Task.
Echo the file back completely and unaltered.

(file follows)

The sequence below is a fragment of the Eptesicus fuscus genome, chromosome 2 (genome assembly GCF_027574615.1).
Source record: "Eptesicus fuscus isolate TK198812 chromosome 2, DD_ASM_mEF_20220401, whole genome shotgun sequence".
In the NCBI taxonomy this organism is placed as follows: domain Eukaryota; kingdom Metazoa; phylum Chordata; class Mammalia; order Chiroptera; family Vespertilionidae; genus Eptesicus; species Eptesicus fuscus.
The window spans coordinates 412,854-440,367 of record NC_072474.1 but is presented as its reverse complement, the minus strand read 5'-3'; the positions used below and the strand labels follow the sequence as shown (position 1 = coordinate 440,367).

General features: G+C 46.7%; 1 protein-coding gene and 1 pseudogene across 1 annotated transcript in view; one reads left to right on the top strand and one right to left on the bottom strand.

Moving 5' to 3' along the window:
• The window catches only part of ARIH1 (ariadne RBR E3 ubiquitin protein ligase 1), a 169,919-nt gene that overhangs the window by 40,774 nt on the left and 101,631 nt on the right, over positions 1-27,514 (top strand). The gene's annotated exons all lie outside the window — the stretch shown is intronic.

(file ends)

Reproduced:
The sequence below is a fragment of the Eptesicus fuscus genome, chromosome 2 (genome assembly GCF_027574615.1).
Source record: "Eptesicus fuscus isolate TK198812 chromosome 2, DD_ASM_mEF_20220401, whole genome shotgun sequence".
In the NCBI taxonomy this organism is placed as follows: domain Eukaryota; kingdom Metazoa; phylum Chordata; class Mammalia; order Chiroptera; family Vespertilionidae; genus Eptesicus; species Eptesicus fuscus.
The window spans coordinates 412,854-440,367 of record NC_072474.1 but is presented as its reverse complement, the minus strand read 5'-3'; the positions used below and the strand labels follow the sequence as shown (position 1 = coordinate 440,367).

General features: G+C 46.7%; 1 protein-coding gene and 1 pseudogene across 1 annotated transcript in view; one reads left to right on the top strand and one right to left on the bottom strand.

Moving 5' to 3' along the window:
• The window catches only part of ARIH1 (ariadne RBR E3 ubiquitin protein ligase 1), a 169,919-nt gene that overhangs the window by 40,774 nt on the left and 101,631 nt on the right, over positions 1-27,514 (top strand). The gene's annotated exons all lie outside the window — the stretch shown is intronic.